Clinical reasoning is an intellectual activity in which the practitioner synthesises the information received from the clinical case, knowledge and experience to diagnose and handle the patient. In our study, a clinical case similar to the situation described by the patient-educator 3 years before was proposed to students during a lesson concerning denture. Our data provides clear evidence that the students taught by the patient-educator could efficiently identify the limited dental signs of hypohidrotic ectodermal dysplasia and then diagnose the carrier, even if the ability to solve this specific clinical problem cannot predict with certainty their ability to decipher another genetic diseases. It is impossible to decipher the real impact of the patient-educator on the knowledge of this specific mode of inheritance because we can't prevent students from speaking about the patient-educator to those who were absent from the conference. For this reason a control group (students of Nantes Dental School who had no information regarding the patient-educator) cannot be incorporated. The same clinical case was proposed to a cohort of students from another university who were not taught by the patient-educator. The replies of these students to the open questionnaire are similar concerning the treatment of the dental disorder but none of them evoked the diagnosis of ectodermal dysplasia or genetic disorder. As in Nantes, genetics are taught in the second year of dental studies in this other university and this clinical case is never mentioned during the third or the fourth years. However, it is well known that teaching with patients is particularly positive concerning the social, psychological, financial and emotional aspects of a disease [2]. We hypothesize that the emotions generated by the lecture of a mother having a son with a severe disease contributes to increased learning. The emotion caused by a testimony should be of different categories: anger, joy, sadness, fear, disgust, etc. The memory of these emotions can automatically and unconsciously help to learn and subsequently help to make a diagnosis. These emotions may turn into an experience which is taken into account in future decisions. Our hypothesis is strengthened by the comments formulated by the dental students. In fact, 40% and 55% of the positive comments collected, respectively, 10 days and 4 years after the lecture were linked to emotion. Students were touched by the patient-educator and realised that their ignorance or misunderstanding of certain aspects of health could have serious consequences.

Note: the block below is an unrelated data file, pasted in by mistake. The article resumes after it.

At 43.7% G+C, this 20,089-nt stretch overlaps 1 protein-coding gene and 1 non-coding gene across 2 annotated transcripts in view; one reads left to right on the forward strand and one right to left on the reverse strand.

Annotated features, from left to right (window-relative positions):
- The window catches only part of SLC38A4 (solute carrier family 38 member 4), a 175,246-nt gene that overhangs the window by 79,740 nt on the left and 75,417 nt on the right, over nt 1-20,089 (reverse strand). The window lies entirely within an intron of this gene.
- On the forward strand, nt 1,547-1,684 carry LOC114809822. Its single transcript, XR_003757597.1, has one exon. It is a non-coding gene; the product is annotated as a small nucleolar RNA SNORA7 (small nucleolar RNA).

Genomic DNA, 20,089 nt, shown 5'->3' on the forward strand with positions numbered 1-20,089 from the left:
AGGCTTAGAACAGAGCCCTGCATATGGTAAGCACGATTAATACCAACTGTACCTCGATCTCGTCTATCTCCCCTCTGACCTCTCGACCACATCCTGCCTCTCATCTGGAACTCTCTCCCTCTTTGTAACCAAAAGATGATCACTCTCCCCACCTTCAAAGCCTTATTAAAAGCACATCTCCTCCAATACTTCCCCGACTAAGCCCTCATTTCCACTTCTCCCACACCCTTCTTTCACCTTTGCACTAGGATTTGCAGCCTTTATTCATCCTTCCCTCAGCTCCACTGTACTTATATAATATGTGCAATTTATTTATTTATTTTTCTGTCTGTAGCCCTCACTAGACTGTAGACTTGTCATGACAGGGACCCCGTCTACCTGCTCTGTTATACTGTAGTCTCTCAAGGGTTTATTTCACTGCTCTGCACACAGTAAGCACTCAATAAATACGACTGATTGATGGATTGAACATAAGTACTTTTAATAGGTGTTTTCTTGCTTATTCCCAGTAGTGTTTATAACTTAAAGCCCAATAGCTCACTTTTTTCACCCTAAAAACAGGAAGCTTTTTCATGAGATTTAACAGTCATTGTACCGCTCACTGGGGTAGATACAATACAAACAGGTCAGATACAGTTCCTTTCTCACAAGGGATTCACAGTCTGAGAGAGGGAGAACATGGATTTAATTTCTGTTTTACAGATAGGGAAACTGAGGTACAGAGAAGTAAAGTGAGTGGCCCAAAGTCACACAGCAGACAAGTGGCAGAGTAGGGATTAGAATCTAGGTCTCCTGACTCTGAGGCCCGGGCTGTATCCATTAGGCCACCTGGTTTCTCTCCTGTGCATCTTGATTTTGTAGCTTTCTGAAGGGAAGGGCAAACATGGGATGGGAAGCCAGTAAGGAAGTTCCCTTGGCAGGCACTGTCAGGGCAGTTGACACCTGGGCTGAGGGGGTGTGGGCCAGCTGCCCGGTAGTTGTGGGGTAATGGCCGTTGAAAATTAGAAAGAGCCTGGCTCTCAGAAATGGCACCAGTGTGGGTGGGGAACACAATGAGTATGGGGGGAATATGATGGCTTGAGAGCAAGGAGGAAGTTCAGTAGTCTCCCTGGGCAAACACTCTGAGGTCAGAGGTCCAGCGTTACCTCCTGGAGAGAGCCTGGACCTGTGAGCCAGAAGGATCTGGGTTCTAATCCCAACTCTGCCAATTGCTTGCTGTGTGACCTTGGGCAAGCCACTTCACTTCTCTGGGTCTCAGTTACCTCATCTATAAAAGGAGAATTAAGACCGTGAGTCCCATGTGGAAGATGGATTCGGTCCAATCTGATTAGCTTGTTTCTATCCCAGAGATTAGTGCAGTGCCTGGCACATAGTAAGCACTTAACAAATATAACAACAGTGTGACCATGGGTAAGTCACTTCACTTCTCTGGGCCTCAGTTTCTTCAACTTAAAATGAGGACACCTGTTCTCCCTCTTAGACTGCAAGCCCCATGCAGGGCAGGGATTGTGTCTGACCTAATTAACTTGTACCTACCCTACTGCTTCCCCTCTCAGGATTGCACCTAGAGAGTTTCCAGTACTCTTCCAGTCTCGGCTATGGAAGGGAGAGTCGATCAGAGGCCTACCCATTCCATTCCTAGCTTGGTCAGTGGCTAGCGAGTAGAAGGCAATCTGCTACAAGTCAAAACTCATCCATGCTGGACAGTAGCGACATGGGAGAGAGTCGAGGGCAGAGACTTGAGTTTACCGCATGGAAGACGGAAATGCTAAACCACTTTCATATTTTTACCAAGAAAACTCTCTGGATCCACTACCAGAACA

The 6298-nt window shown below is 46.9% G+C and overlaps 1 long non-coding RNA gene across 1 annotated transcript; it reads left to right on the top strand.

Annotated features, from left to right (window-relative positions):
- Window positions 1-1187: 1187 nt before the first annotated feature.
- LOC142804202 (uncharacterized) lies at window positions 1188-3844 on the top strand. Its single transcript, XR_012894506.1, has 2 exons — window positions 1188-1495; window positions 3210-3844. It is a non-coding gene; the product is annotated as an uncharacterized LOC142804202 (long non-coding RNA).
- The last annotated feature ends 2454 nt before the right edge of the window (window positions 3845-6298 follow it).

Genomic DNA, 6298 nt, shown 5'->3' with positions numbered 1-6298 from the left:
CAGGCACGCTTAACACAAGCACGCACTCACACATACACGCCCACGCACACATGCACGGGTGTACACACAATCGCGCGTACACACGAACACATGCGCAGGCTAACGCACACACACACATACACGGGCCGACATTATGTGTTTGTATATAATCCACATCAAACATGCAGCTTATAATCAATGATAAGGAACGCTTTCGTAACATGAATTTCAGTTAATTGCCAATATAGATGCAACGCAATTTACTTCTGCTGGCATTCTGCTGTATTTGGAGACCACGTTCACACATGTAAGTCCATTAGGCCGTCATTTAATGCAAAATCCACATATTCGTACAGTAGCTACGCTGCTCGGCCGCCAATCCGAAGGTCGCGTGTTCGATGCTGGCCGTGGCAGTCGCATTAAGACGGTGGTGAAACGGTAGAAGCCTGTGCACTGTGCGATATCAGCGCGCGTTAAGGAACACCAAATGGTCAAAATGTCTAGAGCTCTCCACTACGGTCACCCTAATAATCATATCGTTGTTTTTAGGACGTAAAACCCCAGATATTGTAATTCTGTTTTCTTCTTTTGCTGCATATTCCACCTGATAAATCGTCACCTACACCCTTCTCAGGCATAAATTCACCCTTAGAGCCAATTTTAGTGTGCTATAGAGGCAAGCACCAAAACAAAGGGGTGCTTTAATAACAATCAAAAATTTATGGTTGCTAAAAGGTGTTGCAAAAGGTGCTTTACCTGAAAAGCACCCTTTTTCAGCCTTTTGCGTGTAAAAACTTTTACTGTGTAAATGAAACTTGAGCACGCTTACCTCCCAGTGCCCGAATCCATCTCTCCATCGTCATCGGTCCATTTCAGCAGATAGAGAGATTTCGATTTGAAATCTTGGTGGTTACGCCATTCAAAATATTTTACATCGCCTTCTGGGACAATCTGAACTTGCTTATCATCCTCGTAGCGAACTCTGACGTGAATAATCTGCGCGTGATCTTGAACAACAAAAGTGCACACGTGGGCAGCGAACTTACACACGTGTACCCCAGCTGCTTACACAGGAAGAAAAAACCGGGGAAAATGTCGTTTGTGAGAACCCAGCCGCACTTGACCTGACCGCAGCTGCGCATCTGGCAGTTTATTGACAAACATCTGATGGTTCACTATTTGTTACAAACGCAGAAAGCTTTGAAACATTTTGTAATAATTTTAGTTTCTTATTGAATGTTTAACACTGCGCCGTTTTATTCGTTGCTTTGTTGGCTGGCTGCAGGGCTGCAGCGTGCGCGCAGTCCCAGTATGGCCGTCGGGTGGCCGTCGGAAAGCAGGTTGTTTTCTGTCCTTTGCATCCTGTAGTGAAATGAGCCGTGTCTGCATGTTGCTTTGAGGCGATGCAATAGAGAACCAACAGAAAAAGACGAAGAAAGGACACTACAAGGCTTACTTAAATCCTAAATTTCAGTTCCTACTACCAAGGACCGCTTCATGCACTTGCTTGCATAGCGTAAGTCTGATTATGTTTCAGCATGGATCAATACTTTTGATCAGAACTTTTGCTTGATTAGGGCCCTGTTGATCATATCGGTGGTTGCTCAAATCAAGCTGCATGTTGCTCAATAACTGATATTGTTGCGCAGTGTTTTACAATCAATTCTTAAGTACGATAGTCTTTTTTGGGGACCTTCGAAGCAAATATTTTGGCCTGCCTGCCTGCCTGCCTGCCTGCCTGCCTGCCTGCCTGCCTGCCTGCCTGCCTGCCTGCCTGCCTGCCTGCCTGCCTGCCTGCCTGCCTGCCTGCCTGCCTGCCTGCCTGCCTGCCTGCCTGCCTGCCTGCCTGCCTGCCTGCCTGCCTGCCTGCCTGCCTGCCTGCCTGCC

According to the hierarchical model for assessing training of Kirkpatrick [12], our study corresponds to Level 1 (reaction) and Level 2 (learning). It evaluated the reactions of students to the feelings and learning concerning a patient suffering from a genetic disease. It would be interesting now to complete the framework of Level 3 of the model. Level 3 evaluates the transfer of knowledge in clinical situation with patients. This assessment could possibly be performed within the framework of an objective structured clinical examination (OSCE) with the presence of a simulated or real patient. Nevertheless, our study highlights the impact of a patient-educator in dental studies. We clearly revealed that patients explaining the consequences of a misreading of medical lessons could generate emotion and subsequently empathy (whatever the problem exposed is). Moreover, we have demonstrated that this kind of lecture could enhance the motivation to learn basic sciences and perhaps all subjects because the patient concretely illustrates the impact of learning on their future professional life.

Conclusion

  1. Top of page
  2. Abstract
  3. Introduction
  4. Materials and methods
  5. Results
  6. Discussion
  7. Conclusion
  8. Acknowledgements
  9. References

For the first time, our data have demonstrated the usefulness of patient-educators in dental teaching. We have demonstrated that this educational experience motivates students in their learning thanks to the contextualization of genetics and dental embryology. The emotions and empathy developed in this situation can thereafter help students in their professional life. This experience highlights the patient–practitioner relationship and also demonstrates that patients should be involved in the training of specific diseases in dentistry. Even if a patient involvement for all oro-facial diseases is inconceivable, the analysis of the students' feelings and knowledge through this study has clearly shown the benefits of this type of education.

Acknowledgements

  1. Top of page
  2. Abstract
  3. Introduction
  4. Materials and methods
  5. Results
  6. Discussion
  7. Conclusion
  8. Acknowledgements
  9. References

The authors would like to thank all the students that have taken part to this study and have declared no conflict of interest. They also would like to thank Mrs Gaëlle Ducos who reviewed the English of this article.

References

  1. Top of page
  2. Abstract
  3. Introduction
  4. Materials and methods
  5. Results
  6. Discussion
  7. Conclusion
  8. Acknowledgements
  9. References